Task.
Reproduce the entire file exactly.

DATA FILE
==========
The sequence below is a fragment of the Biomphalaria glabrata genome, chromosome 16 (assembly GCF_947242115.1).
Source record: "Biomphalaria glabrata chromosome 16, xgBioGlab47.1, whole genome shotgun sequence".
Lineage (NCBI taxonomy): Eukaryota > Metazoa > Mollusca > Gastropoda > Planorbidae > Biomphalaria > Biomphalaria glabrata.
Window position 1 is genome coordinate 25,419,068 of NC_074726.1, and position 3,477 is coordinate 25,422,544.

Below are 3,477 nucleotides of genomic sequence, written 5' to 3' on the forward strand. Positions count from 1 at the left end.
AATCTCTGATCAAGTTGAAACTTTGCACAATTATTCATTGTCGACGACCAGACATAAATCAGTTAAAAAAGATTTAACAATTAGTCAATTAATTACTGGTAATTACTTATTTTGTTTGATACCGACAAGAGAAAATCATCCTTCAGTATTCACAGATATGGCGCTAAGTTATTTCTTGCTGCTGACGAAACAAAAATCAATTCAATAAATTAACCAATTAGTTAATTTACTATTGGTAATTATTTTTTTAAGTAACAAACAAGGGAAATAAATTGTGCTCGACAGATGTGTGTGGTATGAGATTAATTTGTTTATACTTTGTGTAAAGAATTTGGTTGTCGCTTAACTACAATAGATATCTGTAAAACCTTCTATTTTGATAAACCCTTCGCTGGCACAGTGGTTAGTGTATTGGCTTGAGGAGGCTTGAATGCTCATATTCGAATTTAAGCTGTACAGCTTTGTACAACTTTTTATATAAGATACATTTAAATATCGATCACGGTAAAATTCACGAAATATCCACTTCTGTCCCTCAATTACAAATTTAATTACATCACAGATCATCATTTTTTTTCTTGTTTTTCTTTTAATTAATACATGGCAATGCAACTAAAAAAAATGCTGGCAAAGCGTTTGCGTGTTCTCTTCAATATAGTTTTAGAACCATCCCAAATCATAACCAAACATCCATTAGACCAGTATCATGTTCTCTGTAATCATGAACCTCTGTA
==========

The sequence below is a fragment of the Biomphalaria glabrata genome, chromosome 16 (assembly GCF_947242115.1).
Source record: "Biomphalaria glabrata chromosome 16, xgBioGlab47.1, whole genome shotgun sequence".
Lineage (NCBI taxonomy): Eukaryota > Metazoa > Mollusca > Gastropoda > Planorbidae > Biomphalaria > Biomphalaria glabrata.
Window position 1 is genome coordinate 25,419,068 of NC_074726.1, and position 3,477 is coordinate 25,422,544.

Below are 3,477 nucleotides of genomic sequence, written 5' to 3' on the forward strand. Positions count from 1 at the left end.
AATCTCTGATCAAGTTGAAACTTTGCACAATTATTCATTGTCGACGACCAGACATAAATCAGTTAAAAAAGATTTAACAATTAGTCAATTAATTACTGGTAATTACTTATTTTGTTTGATACCGACAAGAGAAAATCATCCTTCAGTATTCACAGATATGGCGCTAAGTTATTTCTTGCTGCTGACGAAACAAAAATCAATTCAATAAATTAACCAATTAGTTAATTTACTATTGGTAATTATTTTTTTAAGTAACAAACAAGGGAAATAAATTGTGCTCGACAGATGTGTGTGGTATGAGATTAATTTGTTTATACTTTGTGTAAAGAATTTGGTTGTCGCTTAACTACAATAGATATCTGTAAAACCTTCTATTTTGATAAACCCTTCGCTGGCACAGTGGTTAGTGTATTGGCTTGAGGAGGCTTGAATGCTCATATTCGAATTTAAGCTGTACAGCTTTGTACAACTTTTTATATAAGATACATTTAAATATCGATCACGGTAAAATTCACGAAATATCCACTTCTGTCCCTCAATTACAAATTTAATTACATCACAGATCATCATTTTTTTTCTTGTTTTTCTTTTAATTAATACATGGCAATGCAACTAAAAAAAATGCTGGCAAAGCGTTTGCGTGTTCTCTTCAATATAGTTTTAGAACCATCCCAAATCATAACCAAACATCCATTAGACCAGTATCATGTTCTCTGTAATCATGAACCTCTGTA